President Barack Obama , who meets with lawmakers at the White House this week to discuss energy legislation, may have to abandon a pollution-reduction program for the whole U.S. economy and push instead for new laws that target the electricity-producing companies.
A single, legally binding global climate treaty is impossible to craft and the United Nations should give up trying, focusing instead on measures to reduce global warming, former U.S. climate negotiators said.
Venezuela and Bolivia, threatening to derail United Nations global warming talks, led a group of Latin American nations saying that any agreement had to include fresh commitments from rich nations to cut greenhouse gas emissions.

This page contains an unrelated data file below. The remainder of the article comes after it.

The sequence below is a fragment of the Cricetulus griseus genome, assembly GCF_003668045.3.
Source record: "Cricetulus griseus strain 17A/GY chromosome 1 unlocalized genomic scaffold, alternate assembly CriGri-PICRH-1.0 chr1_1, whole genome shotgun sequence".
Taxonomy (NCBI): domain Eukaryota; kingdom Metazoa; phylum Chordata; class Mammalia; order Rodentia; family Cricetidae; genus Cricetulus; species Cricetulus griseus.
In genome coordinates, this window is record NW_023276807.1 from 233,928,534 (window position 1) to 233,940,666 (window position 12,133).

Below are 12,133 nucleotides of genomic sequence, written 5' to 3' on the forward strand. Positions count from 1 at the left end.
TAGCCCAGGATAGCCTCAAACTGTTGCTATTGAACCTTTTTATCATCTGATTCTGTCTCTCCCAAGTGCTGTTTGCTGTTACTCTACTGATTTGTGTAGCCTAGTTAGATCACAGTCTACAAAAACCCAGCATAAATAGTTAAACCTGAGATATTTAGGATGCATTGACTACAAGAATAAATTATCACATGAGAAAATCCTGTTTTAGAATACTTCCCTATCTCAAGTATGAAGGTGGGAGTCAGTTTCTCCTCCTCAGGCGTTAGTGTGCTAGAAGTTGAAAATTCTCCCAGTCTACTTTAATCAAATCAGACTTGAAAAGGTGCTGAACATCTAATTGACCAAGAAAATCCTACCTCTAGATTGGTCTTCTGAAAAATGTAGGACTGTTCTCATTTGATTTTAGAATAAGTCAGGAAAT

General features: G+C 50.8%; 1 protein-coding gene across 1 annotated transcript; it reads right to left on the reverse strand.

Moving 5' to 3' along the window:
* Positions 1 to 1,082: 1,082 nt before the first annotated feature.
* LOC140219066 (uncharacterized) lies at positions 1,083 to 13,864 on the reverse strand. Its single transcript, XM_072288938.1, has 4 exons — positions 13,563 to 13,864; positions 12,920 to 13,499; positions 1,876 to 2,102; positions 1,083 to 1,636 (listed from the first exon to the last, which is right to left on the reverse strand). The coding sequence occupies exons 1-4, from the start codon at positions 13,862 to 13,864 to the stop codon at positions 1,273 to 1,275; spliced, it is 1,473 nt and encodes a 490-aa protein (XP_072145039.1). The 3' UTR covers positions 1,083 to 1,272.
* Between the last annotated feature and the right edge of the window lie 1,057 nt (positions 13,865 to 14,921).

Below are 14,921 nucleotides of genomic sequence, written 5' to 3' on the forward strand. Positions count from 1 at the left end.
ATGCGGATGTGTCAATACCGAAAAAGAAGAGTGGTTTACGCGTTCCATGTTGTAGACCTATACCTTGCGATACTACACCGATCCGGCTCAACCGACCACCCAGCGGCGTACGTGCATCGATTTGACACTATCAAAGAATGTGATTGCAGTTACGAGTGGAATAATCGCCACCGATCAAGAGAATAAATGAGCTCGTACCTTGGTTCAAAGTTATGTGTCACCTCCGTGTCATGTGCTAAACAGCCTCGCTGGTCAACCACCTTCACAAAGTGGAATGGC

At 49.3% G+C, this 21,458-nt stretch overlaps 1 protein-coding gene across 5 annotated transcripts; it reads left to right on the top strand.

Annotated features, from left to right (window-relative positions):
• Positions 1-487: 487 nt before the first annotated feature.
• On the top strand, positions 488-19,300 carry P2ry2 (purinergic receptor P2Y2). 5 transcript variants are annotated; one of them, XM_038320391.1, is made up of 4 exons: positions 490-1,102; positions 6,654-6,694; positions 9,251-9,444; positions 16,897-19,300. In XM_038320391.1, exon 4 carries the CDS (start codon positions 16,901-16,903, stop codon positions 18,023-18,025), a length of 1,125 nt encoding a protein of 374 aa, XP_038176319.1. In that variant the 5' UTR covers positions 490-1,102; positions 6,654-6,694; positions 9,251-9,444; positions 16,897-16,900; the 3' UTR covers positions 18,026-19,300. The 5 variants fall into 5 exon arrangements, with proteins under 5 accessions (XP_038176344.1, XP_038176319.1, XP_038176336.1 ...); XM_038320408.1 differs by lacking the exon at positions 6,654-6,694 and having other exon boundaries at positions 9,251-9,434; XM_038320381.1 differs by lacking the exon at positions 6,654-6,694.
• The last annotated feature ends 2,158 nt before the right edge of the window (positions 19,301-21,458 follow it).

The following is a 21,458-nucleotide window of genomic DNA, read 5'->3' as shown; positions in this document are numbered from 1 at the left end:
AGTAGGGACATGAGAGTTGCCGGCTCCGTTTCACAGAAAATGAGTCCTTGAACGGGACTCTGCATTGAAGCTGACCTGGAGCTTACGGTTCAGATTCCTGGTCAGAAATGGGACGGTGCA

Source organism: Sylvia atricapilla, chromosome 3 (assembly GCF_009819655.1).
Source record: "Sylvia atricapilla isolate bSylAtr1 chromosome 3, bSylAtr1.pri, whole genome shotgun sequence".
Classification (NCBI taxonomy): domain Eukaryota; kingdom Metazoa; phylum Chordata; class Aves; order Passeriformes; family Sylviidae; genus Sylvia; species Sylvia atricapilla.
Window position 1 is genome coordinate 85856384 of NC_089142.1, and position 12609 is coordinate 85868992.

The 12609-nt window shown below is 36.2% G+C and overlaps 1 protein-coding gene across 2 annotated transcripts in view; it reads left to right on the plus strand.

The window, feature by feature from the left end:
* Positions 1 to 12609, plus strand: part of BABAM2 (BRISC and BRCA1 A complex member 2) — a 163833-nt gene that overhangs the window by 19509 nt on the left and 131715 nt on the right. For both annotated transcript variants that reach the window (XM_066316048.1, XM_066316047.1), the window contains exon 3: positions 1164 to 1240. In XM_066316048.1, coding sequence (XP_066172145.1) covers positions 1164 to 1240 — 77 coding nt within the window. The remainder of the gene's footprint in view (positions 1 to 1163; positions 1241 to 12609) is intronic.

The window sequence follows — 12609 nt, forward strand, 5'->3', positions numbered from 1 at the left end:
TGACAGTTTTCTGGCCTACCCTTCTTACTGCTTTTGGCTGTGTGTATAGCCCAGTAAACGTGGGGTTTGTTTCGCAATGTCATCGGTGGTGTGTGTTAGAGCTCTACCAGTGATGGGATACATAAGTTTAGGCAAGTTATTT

Senate Republicans failed to block the Obama administration from using existing law to regulate greenhouse gases, although they won enough votes to damage Democratic hopes of passing a bigger pollution-reduction plan this year.
United Nations envoys today attempted to revive progress at stalled climate negotiations, issuing a draft of the meeting’s possible conclusion aimed at bridging differences between rich and poor nations